Six days ago, the Eagles did what they’d done 24 years earlier, cutting the team’s best receiver and consciously risking the possibility he’ll play even better elsewhere.
In 2014, it was DeSean Jackson, who signed with the Redskins. In 1990, it was Cris Carter, who also would have landed in the NFC East (with the Giants) if the Vikings didn’t have waiver priority. (Carter didn’t instantly become a free agent because he had fewer than four years in the NFL.)
Carter, who went on to become a Hall of Famer with the Vikings, took to Twitter on Wednesday to encourage Jackson. “Praying this is the 2nd biggest mistake Eagles made in their history by cutting their best WR,” Carter said.
And because Twitter is, you know, Twitter, Carter opened himself up to all sorts of criticism from Internet tough guys who called him names like “asshole” and “crackhead” for seemingly reversing course on his prior expressions of gratitude to the team for giving him a wake-up call by cutting. But Carter believes the franchise gave him a wake-up call he didn’t really need.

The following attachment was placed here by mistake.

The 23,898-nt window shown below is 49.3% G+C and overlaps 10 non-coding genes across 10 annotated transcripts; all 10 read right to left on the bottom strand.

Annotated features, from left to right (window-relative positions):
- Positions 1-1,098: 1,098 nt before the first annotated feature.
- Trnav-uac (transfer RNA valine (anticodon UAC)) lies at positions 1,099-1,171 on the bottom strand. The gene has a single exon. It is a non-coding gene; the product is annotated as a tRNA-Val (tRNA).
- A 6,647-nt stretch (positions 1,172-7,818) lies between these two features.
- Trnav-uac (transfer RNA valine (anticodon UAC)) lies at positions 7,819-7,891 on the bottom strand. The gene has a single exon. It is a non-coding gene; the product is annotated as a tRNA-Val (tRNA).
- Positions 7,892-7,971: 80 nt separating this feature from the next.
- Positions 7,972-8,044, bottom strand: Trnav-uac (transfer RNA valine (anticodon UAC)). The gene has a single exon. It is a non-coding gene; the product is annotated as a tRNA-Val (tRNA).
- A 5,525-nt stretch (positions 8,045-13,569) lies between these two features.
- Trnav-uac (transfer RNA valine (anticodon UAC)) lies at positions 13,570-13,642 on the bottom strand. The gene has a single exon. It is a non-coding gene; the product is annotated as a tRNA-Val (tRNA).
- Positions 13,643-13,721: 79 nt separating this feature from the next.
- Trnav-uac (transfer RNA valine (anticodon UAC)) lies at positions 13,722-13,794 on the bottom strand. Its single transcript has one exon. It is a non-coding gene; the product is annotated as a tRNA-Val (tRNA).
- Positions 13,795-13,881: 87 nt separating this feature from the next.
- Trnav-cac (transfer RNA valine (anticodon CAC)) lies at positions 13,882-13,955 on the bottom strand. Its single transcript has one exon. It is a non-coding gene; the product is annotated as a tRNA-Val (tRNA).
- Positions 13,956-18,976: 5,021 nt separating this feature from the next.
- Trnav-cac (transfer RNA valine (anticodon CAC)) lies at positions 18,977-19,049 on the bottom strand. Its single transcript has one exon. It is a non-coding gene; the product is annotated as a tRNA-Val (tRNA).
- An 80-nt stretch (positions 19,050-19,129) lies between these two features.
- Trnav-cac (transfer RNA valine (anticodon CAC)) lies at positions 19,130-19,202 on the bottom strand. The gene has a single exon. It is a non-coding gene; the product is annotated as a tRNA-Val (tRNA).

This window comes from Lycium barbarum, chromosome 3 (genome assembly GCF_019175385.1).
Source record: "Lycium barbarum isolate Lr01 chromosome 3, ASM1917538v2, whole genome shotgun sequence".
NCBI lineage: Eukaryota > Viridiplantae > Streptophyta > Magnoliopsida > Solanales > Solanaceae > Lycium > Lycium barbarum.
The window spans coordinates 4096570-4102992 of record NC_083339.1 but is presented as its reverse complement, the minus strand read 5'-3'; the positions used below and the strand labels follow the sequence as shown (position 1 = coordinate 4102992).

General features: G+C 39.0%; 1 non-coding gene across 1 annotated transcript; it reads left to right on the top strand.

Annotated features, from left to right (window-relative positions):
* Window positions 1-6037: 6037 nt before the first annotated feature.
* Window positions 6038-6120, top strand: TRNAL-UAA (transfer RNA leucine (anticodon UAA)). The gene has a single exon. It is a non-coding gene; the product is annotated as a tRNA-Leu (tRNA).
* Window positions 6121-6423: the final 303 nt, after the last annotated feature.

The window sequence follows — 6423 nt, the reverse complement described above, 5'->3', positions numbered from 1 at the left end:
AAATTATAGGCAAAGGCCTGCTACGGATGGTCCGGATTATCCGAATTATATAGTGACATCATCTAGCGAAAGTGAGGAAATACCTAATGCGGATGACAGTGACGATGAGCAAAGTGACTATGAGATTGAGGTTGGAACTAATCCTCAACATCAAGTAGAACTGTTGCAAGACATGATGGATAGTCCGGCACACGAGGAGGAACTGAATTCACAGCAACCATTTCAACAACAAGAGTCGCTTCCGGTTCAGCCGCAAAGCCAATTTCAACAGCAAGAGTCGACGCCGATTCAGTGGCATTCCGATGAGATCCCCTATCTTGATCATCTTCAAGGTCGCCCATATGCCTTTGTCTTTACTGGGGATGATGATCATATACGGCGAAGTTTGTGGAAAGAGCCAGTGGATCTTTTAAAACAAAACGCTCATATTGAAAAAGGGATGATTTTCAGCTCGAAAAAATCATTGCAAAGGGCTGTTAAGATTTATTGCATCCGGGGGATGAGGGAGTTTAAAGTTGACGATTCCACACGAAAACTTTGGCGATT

“[T]ruth is,” he said in a separate tweet, “that when I left Philly I had been clean from Cocaine/alcohol for 6 months. They didn’t believe I would stay clean.”
If that’s the truth, former Eagles coach Buddy Ryan nevertheless deserves credit for offering up an excuse that made him look bad (i.e., “all he does is catch touchdowns”) and not one that made Carter look bad (e.g., “he’s a drunk and a drug addict”). It’s a sharp contrast to the manner in which the Eagles handled Jackson, opting for silence (on the record, at least) in the face of all sorts of vague and irresponsible rumors about Jackson’s off-field connections.
Regardless, the Eagles of 2014 now have to deal with the receiver they cut twice per year, for as long as he’s a member of the Redskins. And if Jackson produces like Carter did, he could be a member of the Redskins for a long time.